How many times have you seen or heard about a place in the world that’s just that little bit different and thought to yourself ‘i wouldn’t mind going there’. No, i’m not simply talking about your average wonder of the world, i’m talking about the really bizarre.
Thankfully we’ve come up with a selection of ten places that might just have to be seen to be believed.
Ithaa Undersea restaurant,
Conrad Maldives Rangali Island, Maldives
Sat 16 feet below sea level, the Ithaa (mother of pearl) Undersea restaurant located on Conrad Maldives Rangali Island (a luxury Hilton resort) in the Maldives is quite an experience.
Diners experience a menu described as ‘Maldivian-Western’ but you might want to get your reservation in early as there is only enough space to seat 14 people.
good: if you’ve read 20,000 Leagues Under the Sea.
bad: if you’re claustrophobic.
At first glance you might be mistaken for thinking that this picture has been taken from inside Willy Wonka’s chocolate factory. You would however be wrong.
The Wave is a 200 million year-old sandstone rock formation that is well known to hikers and photographers for its ‘colourful, undulating forms, and the rugged, trackless hike required to reach it.’
While a painstaking trek through the desert might not be everyone’s cup of tea, we can at least enjoy the photography of those that have.
bad: if you don’t have time to get there
Can Tho, Vietnam
Floating Markets. There seem to be a fair few of them in Asia, and the market out at Can Tho in Vietnam is arguably one of the most popular. Vendors sell their wares (mainly fruit and veg) on small boats floating down the river.
Business tends to begin at dawn and finishes around 9am so visitors are required to get there early to catch the market in full swing.
good: if you fancy an alternative to the Coles/Woolies weekly shop
bad: if you lose your paddle
World’s largest hotel suite
Grand Hills Hotel and Spa, Lebanon
The mountain village of Broumana in Lebanon plays host to the world’s largest hotel suite.
The 44,500 square feet suite aptly named The Royal Residence has 6 floors and several private swimming pools and sits within a resort of furnished apartments, restaurants and bars.
good: if you want to live like royalty
bad: on your finances
Great Blue Hole,
Belize, Central America
Although there are many ‘blue holes’ off the coast of Belize, the Lighthouse Reef Atoll is arguably the most familiar.
A diving mecca for the masses, the Great Blue Hole sizes up at around 1,000 feet in diameter and is 412 feet deep.
good: for channeling your inner Jacques Cousteau
bad: if you don’t like getting wet
Woodlyn Park, Waitomo, New Zealand
If J.R.R. Tolkien were around today it would be interesting to hear what he would have made of Peter Jackson’s epic take on The Lord of the Rings. Thankfully we won’t have to wait too much longer to see his version of The Hobbit either, but in the meantime we can make do with the Hobbit Motel at Woodlyn Park New Zealand.
Woodlyn Park started out as a working farm but has since been developed to house a series of unusual dwellings. As well as living in a Hobbit house you can stay on a train, on a boat or even on a 1950’s Vietnam war freighter – all on dry land.
good: if you’re on a mission to find the one ring
bad: if you just don’t like hobbits
Every winter since 1990 sculptors have built a hotel made purely of ice in the village of Jukkasjarvi, around 17km’s from Kiruna, Sweden.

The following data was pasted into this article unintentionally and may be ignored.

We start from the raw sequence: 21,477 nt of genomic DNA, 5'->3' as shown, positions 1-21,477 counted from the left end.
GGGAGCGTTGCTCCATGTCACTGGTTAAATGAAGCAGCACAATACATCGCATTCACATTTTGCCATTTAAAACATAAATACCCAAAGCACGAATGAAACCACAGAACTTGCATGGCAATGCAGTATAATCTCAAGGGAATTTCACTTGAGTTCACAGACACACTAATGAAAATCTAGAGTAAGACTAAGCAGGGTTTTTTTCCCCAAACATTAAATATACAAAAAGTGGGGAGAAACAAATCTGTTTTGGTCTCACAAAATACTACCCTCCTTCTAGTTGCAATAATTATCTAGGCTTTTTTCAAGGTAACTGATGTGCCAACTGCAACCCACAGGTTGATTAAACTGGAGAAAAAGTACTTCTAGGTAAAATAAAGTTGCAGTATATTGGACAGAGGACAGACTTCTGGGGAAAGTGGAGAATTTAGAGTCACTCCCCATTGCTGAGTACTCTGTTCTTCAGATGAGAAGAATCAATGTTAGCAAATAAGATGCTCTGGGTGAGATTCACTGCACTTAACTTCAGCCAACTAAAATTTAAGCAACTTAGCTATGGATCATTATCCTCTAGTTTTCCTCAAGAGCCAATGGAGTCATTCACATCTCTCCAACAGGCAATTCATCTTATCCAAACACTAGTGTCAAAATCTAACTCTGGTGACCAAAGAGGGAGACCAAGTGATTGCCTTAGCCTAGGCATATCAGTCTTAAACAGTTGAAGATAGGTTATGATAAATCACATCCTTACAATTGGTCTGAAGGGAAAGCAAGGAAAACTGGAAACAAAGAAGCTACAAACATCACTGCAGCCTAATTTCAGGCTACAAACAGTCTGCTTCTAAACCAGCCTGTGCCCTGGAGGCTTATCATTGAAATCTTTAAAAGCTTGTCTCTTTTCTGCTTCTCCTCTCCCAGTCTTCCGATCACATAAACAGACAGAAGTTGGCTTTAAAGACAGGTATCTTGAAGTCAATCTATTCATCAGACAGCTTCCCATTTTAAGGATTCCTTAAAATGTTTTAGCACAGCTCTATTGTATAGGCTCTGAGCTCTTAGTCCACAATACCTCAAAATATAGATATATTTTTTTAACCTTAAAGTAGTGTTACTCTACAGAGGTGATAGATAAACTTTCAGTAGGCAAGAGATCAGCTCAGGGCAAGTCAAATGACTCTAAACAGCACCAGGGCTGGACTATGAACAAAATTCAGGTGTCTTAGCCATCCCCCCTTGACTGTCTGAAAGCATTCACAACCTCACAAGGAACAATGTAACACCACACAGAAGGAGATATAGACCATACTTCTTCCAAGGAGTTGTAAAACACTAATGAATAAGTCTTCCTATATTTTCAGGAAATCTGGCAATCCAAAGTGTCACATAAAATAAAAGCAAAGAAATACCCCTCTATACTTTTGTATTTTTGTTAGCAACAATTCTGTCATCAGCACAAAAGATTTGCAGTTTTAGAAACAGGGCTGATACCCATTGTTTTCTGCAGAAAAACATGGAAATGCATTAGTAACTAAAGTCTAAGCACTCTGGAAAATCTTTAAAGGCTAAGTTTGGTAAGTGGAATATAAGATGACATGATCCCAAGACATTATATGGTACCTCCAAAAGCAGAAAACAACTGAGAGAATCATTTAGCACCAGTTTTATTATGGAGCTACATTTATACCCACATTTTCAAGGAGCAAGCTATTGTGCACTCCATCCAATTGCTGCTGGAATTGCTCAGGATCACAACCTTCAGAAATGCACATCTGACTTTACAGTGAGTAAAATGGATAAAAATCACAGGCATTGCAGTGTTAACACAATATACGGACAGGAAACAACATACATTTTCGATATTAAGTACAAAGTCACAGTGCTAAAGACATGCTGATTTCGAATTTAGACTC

The ice blocks, taken from the nearby Torne River form the entire hotel – from the walls to the rooms to the very glasses in the bar.
Visitors have described staying in the hotel as ‘unforgettable, though not an entirely comfortable experience’ most likely due to the temperature usually at the minus 20/30 degree level.
good: if you need that extra space for your frozen veg
bad: if you’re not keen on sleeping in 5 layers of clothing
Komodo National Park, Indonesia
The Komodo Dragon is the world’s largest lizard – so why not give them their own park to roam in?
The national park in Indonesia, located within the Lesser Sunda Islands covers over 1,733 km2 of land and was originally created to protect the Komodo Dragon from extinction. Since 1991 the park has been declared a UNESCO World Heritage Site and is now home to a host of different species.
good: for that Jurassic Park experience
bad: if you thought that dinosaurs were extinct
World’s largest swimming pool,
Crystal Lagoons, San Alfonso del Mar, Algarrobo, Chile
Completed in December 2006, the man made ‘lagoon’ located at the San Alfonso del Mar resort in Algarrobo Chile is officially in the Guiness World Records as the world’s largest swimming pool.
Measuring 3.324 feet long the pool hugs the coastline and incredibly uses the water from the nearby Pacific Ocean to fill it.
good: if you like that early morning swim
bad: if you’re a short distance swimmer
Spotted Lake, Osoyoos, British Columbia, Canada
Each summer a strange thing happens on this salty lake in British Columbia.
When the lake water evaporates, natural walkways form on the lake from crystallized mineral deposits. The spots, made up mostly of magnesium sulfate, vary from white to green based on the mineral composition.
The Okanagan Indians considered the lake sacred for its therapeutic qualities and access is restricted due to a fence that surrounds the area however it generally hasn’t stopped most people from taking a closer look.
good: if you like splashing around in puddles
bad: if you thought this bizare destination was more intriguing than it looks. It isn’t.
have you been to a bizarre location?
Why not send your pictures and tales of some bizarre travel stories and we’ll publish them in the reflections blog.
Send them to us at firstname.lastname@example.org